CountryDemographic indicatorsHearth indicatorsHealth expenditure indicators
Population (millions)GDP (p.cap)LE (Male)LE (Female)IMRU-5 year MRp-HIV (% pop)i-TB (cases)THE (p.cap)THE (% GDP)Public HE (%THE)OOP HE (% private)
Ghana 2000192260585964992.3152197.24180
Ghana 200220.1306586061942.2138206.53680
Ghana 200421.1420606158882.1125266.33580
Ghana 200621.1920616355831.911248445765
Ghana 20082331,226626453791.899685.65867
Ghana 201024.41,325636550741.886675.26066
OECD 2010N/A34,77477826.88.20.3N/A4,36512.66567

Table 4.

Key demographic, health and economic indicators - Nigeria, Ghana and OECD mean 2000–2010.

Notes: OECD, Organisation for Economic Co-operation and Development; LE, life expectancy at birth; IMR, infant mortality rate per 1,000 live births; U-5 year MRis per 1,000 live births; p-HIV, prevalence of HIV % of population aged 15–49; i-TB, incidence of TB per 100,000; GDP, Gross Domestic Product (in 2012 USS); THE, total health care expenditure; p.cap, per capita; OOP, Out of pocket.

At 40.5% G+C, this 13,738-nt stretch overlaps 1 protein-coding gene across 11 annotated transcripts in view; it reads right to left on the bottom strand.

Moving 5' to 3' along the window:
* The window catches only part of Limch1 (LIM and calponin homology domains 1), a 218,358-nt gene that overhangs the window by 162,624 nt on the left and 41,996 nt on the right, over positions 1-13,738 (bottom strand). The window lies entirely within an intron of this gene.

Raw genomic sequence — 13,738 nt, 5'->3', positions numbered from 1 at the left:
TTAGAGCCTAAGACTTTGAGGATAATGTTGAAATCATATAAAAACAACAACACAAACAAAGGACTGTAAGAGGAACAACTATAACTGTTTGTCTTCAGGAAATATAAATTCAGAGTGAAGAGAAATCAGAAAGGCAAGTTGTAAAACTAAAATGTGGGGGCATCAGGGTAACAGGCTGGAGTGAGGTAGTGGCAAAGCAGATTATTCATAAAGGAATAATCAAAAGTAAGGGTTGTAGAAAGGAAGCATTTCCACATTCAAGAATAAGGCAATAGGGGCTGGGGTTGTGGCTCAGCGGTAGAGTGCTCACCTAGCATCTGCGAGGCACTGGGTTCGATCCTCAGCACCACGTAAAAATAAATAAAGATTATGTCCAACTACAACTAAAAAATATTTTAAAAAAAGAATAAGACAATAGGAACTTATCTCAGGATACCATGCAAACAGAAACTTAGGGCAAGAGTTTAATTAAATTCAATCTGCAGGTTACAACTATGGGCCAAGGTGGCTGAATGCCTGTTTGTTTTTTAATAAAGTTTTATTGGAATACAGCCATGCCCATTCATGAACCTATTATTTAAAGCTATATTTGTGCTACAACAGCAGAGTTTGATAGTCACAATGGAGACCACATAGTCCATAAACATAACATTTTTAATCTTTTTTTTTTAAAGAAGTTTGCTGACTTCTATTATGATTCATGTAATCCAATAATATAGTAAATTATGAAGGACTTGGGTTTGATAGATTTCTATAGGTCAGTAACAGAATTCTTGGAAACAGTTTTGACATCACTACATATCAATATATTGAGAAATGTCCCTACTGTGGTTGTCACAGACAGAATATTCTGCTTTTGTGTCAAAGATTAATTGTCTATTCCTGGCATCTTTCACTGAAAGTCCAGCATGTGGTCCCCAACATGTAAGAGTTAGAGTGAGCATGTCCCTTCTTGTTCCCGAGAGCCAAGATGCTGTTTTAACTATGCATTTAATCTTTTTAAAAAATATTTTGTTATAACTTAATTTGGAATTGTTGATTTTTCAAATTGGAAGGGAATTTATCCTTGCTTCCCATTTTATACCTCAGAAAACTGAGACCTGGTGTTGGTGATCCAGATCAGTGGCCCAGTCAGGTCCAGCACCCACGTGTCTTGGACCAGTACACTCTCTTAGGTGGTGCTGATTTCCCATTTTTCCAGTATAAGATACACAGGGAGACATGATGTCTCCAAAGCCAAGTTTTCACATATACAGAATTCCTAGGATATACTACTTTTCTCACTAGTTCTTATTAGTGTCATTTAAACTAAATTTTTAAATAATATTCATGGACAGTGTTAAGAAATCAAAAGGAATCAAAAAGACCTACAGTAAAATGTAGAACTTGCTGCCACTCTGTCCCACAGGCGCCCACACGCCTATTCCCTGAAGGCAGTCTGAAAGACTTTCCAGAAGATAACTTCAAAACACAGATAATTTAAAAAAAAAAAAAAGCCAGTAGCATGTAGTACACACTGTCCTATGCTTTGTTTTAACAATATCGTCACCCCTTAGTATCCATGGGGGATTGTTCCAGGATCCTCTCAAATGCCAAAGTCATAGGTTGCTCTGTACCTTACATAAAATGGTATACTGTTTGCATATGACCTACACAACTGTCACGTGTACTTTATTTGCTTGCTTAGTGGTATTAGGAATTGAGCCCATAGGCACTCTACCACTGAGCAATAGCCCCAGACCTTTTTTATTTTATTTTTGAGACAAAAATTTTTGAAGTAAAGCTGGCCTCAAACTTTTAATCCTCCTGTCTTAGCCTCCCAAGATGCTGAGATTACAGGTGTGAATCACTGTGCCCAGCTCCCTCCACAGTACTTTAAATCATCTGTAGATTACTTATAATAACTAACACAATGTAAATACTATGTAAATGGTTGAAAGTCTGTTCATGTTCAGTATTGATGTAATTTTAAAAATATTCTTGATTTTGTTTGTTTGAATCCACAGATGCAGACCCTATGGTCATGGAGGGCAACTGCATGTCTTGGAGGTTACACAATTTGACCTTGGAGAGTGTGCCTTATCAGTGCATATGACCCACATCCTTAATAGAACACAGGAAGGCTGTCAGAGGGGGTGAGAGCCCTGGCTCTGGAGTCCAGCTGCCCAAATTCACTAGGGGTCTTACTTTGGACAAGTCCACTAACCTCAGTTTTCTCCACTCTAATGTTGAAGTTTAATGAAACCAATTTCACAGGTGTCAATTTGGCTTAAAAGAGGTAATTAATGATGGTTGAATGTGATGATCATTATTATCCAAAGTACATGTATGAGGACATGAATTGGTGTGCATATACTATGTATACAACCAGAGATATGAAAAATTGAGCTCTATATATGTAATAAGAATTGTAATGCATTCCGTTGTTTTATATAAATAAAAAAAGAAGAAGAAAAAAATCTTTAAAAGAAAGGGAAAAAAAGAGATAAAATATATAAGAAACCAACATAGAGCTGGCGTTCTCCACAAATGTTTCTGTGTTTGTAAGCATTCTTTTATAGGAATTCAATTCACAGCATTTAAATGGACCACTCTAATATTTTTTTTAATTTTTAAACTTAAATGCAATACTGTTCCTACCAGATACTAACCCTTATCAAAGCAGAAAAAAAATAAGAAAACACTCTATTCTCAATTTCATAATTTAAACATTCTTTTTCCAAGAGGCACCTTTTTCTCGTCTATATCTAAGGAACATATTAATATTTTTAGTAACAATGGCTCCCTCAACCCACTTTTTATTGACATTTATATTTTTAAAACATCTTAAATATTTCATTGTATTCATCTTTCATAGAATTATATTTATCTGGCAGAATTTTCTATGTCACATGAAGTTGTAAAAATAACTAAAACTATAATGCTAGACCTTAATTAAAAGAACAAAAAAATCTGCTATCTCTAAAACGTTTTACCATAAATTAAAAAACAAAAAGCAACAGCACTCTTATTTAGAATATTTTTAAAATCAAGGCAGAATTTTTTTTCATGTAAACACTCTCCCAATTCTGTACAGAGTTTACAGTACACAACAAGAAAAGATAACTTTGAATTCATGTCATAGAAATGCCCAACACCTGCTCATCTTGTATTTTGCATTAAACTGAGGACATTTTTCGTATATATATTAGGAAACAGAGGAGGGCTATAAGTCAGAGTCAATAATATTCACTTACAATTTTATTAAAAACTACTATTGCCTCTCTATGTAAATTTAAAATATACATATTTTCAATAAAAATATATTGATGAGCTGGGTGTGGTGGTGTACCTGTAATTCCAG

Source:World Bank [15]. (Adapted from Odeyemi and Nixon [52]).

One approach that helped Ghana to scale up coverage within a short time is the level of awareness and advocacy in the mass and electronic media [5]. Oni et al. has shown that the level of awareness of and access to NHIS has significant impact on service delivery [6]. The compulsory enrollment into NHIS by all residents of Ghana is another important reason why the scheme has been able to cover the country widely. This is in sharp contrast to Nigeria, where it is statutorily voluntary. Although Ghana’s implementation of NHIS is faced with the problem of poverty like Nigeria, it has exempted the poor and other vulnerable groups from paying an insurance premium. This exemption resulted in increasing access and equity in health care. Although Nigeria NHIS made provision for the vulnerable group to include the physically and mentally challenged, prisoners, pregnant women, under-five children, and the aged, the reality in Nigeria is that no such exception is provided [5, 31, 52].